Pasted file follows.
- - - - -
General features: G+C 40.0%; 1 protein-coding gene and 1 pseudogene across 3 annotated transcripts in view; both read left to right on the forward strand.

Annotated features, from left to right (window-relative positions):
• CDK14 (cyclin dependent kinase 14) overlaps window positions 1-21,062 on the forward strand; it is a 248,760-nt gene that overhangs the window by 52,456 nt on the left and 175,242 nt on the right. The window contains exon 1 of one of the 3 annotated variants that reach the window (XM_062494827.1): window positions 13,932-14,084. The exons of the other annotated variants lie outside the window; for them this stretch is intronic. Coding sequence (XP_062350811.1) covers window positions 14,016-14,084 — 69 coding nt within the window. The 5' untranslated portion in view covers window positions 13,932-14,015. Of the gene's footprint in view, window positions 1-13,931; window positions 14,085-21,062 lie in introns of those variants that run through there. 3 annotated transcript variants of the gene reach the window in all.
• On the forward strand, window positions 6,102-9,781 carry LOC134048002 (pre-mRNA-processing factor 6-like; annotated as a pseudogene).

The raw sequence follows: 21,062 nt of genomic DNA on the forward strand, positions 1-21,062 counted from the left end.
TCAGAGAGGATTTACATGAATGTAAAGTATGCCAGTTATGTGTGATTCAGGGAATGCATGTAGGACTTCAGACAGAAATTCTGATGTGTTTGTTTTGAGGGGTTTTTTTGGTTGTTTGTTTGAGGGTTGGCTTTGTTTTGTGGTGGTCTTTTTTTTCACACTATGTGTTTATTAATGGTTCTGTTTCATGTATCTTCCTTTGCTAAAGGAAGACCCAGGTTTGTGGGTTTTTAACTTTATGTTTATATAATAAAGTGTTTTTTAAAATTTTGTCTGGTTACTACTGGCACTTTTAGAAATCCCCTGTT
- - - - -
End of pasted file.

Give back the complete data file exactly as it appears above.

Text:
General features: G+C 40.0%; 1 protein-coding gene and 1 pseudogene across 3 annotated transcripts in view; both read left to right on the forward strand.

Annotated features, from left to right (window-relative positions):
• CDK14 (cyclin dependent kinase 14) overlaps window positions 1-21,062 on the forward strand; it is a 248,760-nt gene that overhangs the window by 52,456 nt on the left and 175,242 nt on the right. The window contains exon 1 of one of the 3 annotated variants that reach the window (XM_062494827.1): window positions 13,932-14,084. The exons of the other annotated variants lie outside the window; for them this stretch is intronic. Coding sequence (XP_062350811.1) covers window positions 14,016-14,084 — 69 coding nt within the window. The 5' untranslated portion in view covers window positions 13,932-14,015. Of the gene's footprint in view, window positions 1-13,931; window positions 14,085-21,062 lie in introns of those variants that run through there. 3 annotated transcript variants of the gene reach the window in all.
• On the forward strand, window positions 6,102-9,781 carry LOC134048002 (pre-mRNA-processing factor 6-like; annotated as a pseudogene).

The raw sequence follows: 21,062 nt of genomic DNA on the forward strand, positions 1-21,062 counted from the left end.
TCAGAGAGGATTTACATGAATGTAAAGTATGCCAGTTATGTGTGATTCAGGGAATGCATGTAGGACTTCAGACAGAAATTCTGATGTGTTTGTTTTGAGGGGTTTTTTTGGTTGTTTGTTTGAGGGTTGGCTTTGTTTTGTGGTGGTCTTTTTTTTCACACTATGTGTTTATTAATGGTTCTGTTTCATGTATCTTCCTTTGCTAAAGGAAGACCCAGGTTTGTGGGTTTTTAACTTTATGTTTATATAATAAAGTGTTTTTTAAAATTTTGTCTGGTTACTACTGGCACTTTTAGAAATCCCCTGTT